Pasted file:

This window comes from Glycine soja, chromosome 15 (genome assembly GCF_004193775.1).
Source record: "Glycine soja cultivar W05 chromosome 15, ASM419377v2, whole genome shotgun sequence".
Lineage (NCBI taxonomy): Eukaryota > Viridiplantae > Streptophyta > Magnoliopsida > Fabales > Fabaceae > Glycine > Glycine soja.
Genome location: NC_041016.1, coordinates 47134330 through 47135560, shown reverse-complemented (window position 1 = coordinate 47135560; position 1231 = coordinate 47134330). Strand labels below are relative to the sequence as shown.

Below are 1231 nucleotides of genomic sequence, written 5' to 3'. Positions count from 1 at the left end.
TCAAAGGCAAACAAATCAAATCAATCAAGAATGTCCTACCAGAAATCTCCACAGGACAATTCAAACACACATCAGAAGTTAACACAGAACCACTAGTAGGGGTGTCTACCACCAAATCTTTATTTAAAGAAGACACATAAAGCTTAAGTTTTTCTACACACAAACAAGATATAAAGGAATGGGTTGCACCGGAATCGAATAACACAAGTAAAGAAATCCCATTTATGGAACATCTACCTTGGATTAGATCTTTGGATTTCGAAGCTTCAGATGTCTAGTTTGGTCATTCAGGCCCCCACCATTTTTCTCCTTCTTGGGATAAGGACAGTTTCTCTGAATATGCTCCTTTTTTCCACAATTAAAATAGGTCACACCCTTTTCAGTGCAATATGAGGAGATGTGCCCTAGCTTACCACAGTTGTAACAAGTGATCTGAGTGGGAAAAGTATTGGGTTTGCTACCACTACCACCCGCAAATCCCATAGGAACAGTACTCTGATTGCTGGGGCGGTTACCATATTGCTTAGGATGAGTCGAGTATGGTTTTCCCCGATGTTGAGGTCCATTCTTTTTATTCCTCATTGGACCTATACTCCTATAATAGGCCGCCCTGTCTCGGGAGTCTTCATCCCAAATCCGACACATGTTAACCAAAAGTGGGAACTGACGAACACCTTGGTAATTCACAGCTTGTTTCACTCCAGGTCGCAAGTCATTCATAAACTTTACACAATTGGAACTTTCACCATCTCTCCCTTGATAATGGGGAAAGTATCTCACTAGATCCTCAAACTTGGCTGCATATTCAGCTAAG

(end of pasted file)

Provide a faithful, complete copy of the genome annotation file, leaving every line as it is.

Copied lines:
This window comes from Glycine soja, chromosome 15 (genome assembly GCF_004193775.1).
Source record: "Glycine soja cultivar W05 chromosome 15, ASM419377v2, whole genome shotgun sequence".
Lineage (NCBI taxonomy): Eukaryota > Viridiplantae > Streptophyta > Magnoliopsida > Fabales > Fabaceae > Glycine > Glycine soja.
Genome location: NC_041016.1, coordinates 47134330 through 47135560, shown reverse-complemented (window position 1 = coordinate 47135560; position 1231 = coordinate 47134330). Strand labels below are relative to the sequence as shown.

Below are 1231 nucleotides of genomic sequence, written 5' to 3'. Positions count from 1 at the left end.
TCAAAGGCAAACAAATCAAATCAATCAAGAATGTCCTACCAGAAATCTCCACAGGACAATTCAAACACACATCAGAAGTTAACACAGAACCACTAGTAGGGGTGTCTACCACCAAATCTTTATTTAAAGAAGACACATAAAGCTTAAGTTTTTCTACACACAAACAAGATATAAAGGAATGGGTTGCACCGGAATCGAATAACACAAGTAAAGAAATCCCATTTATGGAACATCTACCTTGGATTAGATCTTTGGATTTCGAAGCTTCAGATGTCTAGTTTGGTCATTCAGGCCCCCACCATTTTTCTCCTTCTTGGGATAAGGACAGTTTCTCTGAATATGCTCCTTTTTTCCACAATTAAAATAGGTCACACCCTTTTCAGTGCAATATGAGGAGATGTGCCCTAGCTTACCACAGTTGTAACAAGTGATCTGAGTGGGAAAAGTATTGGGTTTGCTACCACTACCACCCGCAAATCCCATAGGAACAGTACTCTGATTGCTGGGGCGGTTACCATATTGCTTAGGATGAGTCGAGTATGGTTTTCCCCGATGTTGAGGTCCATTCTTTTTATTCCTCATTGGACCTATACTCCTATAATAGGCCGCCCTGTCTCGGGAGTCTTCATCCCAAATCCGACACATGTTAACCAAAAGTGGGAACTGACGAACACCTTGGTAATTCACAGCTTGTTTCACTCCAGGTCGCAAGTCATTCATAAACTTTACACAATTGGAACTTTCACCATCTCTCCCTTGATAATGGGGAAAGTATCTCACTAGATCCTCAAACTTGGCTGCATATTCAGCTAAG